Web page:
buns from certain suppliers. That's a quality and uniformity issue.
But business cards?
Hire Painters or Subcontractors
How Bad It Can Really Be:
You will either be hiring
painters or, quite likely, hiring
subcontractors to paint.
Based on my experience and what I've heard from others, expect it
to be worse than you can possibly imagine: Theft, absenteeism, shoddy
workmanship and drug use are among the issues you may certainly
All the while trying
to promote "certainty"...when you may not even
be certain your painters will show up for work. And if you use subcontractors,
mention that to your customers and see how well it goes over.
Here's a complaint about
CertaPro I found on the web. THIS had to be a subcontractor, and
this is the sort of thing you may face with subcontractors.
The painters came out without the owner who quoted the
job. They damaged the walls with the spray gun (I had
to fix). Painted the walls the wrong color. Painted the
door trim on one door, painted half the trim on another
and just did not paint the 3rd door at all. Painted over
switches and fixtures.. I am so disapointed. I was charged
more then $2000 for 3 rooms that all need more painting
and priming to fix. Buyer beware..Certapro painters in
Windsor Colorado is a rip off.
This sure sounds to me
like it was a subcontractor.
It was alright. I didn't like the fact, they hired a
subcontractor to paint my house. I was not informed that
they were goint to subcontract my painting job. They were
not certapro painters. The people who painted my house,
while at my house, covered the name on their business
truck with a sheet of poster board. I called the owner,
of certapro, to return to paint a part of my house that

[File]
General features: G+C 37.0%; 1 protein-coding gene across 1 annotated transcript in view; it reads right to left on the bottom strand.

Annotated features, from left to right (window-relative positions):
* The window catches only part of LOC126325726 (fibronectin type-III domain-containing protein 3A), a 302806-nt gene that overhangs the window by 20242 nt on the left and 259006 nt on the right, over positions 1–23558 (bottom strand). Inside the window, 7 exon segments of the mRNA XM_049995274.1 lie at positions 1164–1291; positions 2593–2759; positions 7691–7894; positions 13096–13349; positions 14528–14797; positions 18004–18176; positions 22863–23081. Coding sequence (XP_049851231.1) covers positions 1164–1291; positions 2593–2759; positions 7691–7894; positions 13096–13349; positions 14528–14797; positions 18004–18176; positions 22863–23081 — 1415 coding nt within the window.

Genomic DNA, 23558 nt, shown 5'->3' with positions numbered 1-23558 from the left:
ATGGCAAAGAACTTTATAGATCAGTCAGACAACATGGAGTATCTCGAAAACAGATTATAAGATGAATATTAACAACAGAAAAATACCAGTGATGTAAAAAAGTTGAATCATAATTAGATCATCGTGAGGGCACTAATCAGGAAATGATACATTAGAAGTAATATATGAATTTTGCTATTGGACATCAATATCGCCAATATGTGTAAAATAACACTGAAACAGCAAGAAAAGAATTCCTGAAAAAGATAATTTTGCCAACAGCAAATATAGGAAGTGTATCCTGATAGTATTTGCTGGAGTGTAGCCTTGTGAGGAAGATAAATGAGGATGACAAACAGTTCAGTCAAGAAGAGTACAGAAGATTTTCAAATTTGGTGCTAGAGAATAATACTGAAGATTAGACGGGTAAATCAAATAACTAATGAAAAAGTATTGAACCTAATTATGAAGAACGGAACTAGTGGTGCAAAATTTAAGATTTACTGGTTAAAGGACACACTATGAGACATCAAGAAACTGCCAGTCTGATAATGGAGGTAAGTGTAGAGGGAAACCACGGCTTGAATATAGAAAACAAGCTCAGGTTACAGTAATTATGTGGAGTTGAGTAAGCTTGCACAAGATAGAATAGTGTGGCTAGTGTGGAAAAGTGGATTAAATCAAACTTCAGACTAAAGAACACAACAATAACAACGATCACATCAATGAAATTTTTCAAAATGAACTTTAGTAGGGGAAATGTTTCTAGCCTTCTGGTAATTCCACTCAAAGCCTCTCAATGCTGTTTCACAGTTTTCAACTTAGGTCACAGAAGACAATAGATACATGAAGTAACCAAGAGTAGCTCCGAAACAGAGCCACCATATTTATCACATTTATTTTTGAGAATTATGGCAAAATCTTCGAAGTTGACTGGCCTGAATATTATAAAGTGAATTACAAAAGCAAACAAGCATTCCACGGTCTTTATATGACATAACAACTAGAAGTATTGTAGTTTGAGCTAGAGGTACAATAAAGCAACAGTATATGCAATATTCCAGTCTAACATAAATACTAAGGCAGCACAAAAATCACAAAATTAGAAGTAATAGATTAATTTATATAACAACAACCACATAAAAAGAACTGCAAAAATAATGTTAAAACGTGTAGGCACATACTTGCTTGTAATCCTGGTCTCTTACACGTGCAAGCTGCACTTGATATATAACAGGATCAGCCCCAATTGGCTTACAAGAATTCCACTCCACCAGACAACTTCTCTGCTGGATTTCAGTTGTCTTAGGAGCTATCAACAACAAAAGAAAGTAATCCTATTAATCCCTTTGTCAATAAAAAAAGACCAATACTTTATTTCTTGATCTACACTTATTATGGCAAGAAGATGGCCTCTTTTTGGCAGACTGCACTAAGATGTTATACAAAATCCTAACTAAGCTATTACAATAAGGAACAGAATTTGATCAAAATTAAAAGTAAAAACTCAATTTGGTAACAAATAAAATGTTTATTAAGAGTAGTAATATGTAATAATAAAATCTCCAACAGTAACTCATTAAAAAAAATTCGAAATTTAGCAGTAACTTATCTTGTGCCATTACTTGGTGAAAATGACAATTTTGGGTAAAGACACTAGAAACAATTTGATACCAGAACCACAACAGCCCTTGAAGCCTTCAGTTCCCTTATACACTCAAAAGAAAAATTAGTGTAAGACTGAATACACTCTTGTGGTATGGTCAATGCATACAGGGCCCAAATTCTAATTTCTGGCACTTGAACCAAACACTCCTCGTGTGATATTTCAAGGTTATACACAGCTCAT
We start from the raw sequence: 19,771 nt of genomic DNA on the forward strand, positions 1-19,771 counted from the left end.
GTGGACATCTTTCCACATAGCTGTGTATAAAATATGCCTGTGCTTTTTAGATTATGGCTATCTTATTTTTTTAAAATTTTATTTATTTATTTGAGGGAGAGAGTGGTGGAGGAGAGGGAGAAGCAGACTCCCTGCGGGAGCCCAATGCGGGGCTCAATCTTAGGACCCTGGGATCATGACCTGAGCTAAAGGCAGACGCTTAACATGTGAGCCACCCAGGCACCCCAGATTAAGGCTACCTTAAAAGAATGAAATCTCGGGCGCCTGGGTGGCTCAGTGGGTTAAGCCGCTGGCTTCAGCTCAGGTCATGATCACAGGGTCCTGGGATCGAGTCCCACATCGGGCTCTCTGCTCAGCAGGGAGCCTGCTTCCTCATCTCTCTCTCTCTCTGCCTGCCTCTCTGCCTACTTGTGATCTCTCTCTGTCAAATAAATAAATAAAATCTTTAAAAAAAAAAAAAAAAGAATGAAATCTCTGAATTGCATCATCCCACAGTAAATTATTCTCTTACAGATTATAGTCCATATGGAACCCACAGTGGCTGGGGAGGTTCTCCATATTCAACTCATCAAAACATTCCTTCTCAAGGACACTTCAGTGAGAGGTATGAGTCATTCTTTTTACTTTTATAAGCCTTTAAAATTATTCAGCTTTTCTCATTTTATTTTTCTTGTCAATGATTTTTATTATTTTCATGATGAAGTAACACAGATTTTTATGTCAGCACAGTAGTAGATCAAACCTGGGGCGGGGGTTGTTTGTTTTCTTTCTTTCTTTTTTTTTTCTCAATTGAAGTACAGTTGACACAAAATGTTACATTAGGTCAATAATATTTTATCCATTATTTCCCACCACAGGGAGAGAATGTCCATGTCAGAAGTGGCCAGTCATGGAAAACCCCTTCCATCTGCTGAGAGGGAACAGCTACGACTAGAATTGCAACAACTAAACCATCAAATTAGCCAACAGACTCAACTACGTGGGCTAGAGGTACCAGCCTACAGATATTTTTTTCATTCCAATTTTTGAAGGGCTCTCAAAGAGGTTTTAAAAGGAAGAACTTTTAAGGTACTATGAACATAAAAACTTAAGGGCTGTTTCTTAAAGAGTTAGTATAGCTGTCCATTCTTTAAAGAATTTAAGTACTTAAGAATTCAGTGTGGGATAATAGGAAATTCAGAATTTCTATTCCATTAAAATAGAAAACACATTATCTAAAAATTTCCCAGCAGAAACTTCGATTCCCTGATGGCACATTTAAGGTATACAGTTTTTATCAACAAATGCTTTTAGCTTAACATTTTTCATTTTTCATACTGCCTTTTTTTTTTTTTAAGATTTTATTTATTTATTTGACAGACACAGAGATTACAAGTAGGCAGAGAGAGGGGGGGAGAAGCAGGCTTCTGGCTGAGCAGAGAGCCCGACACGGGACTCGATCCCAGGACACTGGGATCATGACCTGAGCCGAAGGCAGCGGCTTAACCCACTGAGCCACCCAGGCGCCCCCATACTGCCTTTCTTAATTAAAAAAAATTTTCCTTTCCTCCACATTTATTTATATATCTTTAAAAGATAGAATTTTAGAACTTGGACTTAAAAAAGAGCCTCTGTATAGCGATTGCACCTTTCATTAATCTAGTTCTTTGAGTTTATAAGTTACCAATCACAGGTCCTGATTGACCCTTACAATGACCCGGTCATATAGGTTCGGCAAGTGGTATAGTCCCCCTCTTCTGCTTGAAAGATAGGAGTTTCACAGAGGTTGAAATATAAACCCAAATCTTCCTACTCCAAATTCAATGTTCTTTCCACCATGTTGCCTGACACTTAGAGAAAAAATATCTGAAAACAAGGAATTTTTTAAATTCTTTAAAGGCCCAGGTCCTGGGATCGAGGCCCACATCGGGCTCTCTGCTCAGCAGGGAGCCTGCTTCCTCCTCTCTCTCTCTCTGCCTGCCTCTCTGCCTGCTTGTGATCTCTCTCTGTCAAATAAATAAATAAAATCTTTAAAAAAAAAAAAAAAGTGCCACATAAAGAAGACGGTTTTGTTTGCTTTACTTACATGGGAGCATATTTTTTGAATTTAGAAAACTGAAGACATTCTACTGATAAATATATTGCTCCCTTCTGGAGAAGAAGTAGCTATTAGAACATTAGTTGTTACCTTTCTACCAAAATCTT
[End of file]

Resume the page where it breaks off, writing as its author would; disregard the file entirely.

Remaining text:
was covered by weeds. He said he would send someone over
within a week to fix it. That was 3 to 4 weeks ago, and
I haven't heard from him.
Many people just don't
like to hear that you are using subcontractors ("They were
not certapro painters").
So if CertaPro tells you that you hire subcontractors and get a
guaranteed profit, you should also know you will get guaranteed
problems. And some customers don't like to learn you use subcontractors.
Country's Largest Painting Company": Double-Edged Sword
that in CertaPro ads and at websites.
It can be a double-edged sword.
If you search the web for "CertaPro complaints", you'll
find a number of complaint sites containing customer complaints about
CertaPro. Some of those complaints may not identify the place where
the customer lives, just "CertaPro".
There may be more customer compaints about "CertaPro"
precisely because it is "North America's largest painting
In recent years other
painting company franchises have sprung up. Companies like Five
Star Painting, Fresh Coat, The Painting Pros, ProTect Painters,